Trail riding is riding outdoors on trails and dirt roads as opposed to riding in an enclosed area such as an arena. Trail rides may be informal pleasure activities of an individual or small group of people, larger events organized by a club, directed by professional guides or outfitters (particularly at guest ranches), or judged competitions of varying length and speed.
Competitive trail rides test the horse and rider’s ability to cover a good distance over a marked trail within a specified time and to navigate obstacles commonly found on the trail such gates, streams, etc.
A good trail horse is a willing partner who can calmly maneuver through obstacles with physical skill and confidence as well as be conditioned to soundly carry its rider over a distance.
The level of difficulty and distance covered at a competitive ride will vary by division within the sponsoring organization, terrain and weather conditions. The sport emphasizes safety, horse care, and teamwork between horse and rider in a supportive, fun atmosphere. Like recreational trail riding (which is without speed, form and time constraints), competitive riding is about having fun and enjoying time spent with one’s horse in nature.
Depending upon the sponsoring organization, competitive trail rides vary in length and may be single to multiple-day events. The lengths vary from 10 to 90 miles. For young horses (at least four years old) and for riders new to the sport, divisions are offered at the shorter distances and can be covered mostly at a walk (three to five miles per hour). Teams at the top levels travel at a faster pace (four to seven miles per hour) over the longer distances. Some organizations judge the horse only; some judge the performance of the team with one score, and one (the North American Trail Ride Conference) judges both the horse’s performance and the rider’s horsemanship.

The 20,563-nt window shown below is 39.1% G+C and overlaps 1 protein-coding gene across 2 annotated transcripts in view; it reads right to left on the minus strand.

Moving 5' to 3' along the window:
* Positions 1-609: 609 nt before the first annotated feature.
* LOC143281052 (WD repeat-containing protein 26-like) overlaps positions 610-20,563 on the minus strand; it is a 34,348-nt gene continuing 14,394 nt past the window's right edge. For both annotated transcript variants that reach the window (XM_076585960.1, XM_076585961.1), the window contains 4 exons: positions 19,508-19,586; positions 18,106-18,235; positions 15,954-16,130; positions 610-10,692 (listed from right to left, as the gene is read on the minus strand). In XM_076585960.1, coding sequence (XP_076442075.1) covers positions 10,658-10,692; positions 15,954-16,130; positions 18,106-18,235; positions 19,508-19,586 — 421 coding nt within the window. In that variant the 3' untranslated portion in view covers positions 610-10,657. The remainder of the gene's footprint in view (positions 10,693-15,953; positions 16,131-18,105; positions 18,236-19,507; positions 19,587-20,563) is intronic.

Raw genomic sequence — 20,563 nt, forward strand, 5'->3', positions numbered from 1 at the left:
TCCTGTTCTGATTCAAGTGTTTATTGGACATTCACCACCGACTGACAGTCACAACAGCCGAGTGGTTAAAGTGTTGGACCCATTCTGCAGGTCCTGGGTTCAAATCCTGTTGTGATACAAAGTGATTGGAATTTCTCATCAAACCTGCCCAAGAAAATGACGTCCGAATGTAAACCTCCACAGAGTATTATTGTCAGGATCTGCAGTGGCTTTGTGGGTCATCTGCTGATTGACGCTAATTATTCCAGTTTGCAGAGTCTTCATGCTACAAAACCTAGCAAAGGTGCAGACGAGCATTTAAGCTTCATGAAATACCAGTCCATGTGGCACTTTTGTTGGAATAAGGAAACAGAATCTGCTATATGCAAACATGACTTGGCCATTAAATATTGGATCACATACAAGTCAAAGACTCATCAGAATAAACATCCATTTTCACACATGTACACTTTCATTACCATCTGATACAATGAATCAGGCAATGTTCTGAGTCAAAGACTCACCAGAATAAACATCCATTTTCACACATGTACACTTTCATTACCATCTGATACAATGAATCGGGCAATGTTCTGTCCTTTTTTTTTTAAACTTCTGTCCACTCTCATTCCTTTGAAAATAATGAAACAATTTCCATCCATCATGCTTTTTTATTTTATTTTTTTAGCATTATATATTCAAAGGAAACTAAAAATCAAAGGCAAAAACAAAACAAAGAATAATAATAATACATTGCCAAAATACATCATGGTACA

All ages of riders (minimum six to 10 years old, accompanied by an adult), any breed of equine (horses, mules, donkeys), gaited or non-gaited, and any type of tack (saddle and head control required) are allowed. Separate junior divisions are offered. Many types of trail rides supply the rider with a copy of their score cards, enabling riders to identify where their team needs to improve.
Trail riding and other trail activities (such as mountain biking, four wheeling) are criticized when excess or improper use of trails leads to erosion, introduction of weed seeds, conflict with other trail users or harassment of wildlife.
However, many responsible equestrians, especially those who get involved in these sports by joining an organized club, perform hours of trail maintenance every year. Many organizations also sponsor educational events to teach newcomers about safety, responsible land stewardship, how to improve riding techniques and the sport itself.
Discipline Association: North American Trail Ride Conference
Information provided by Beverly Roberts, (NATRC) and the U.S. Equestrian Federation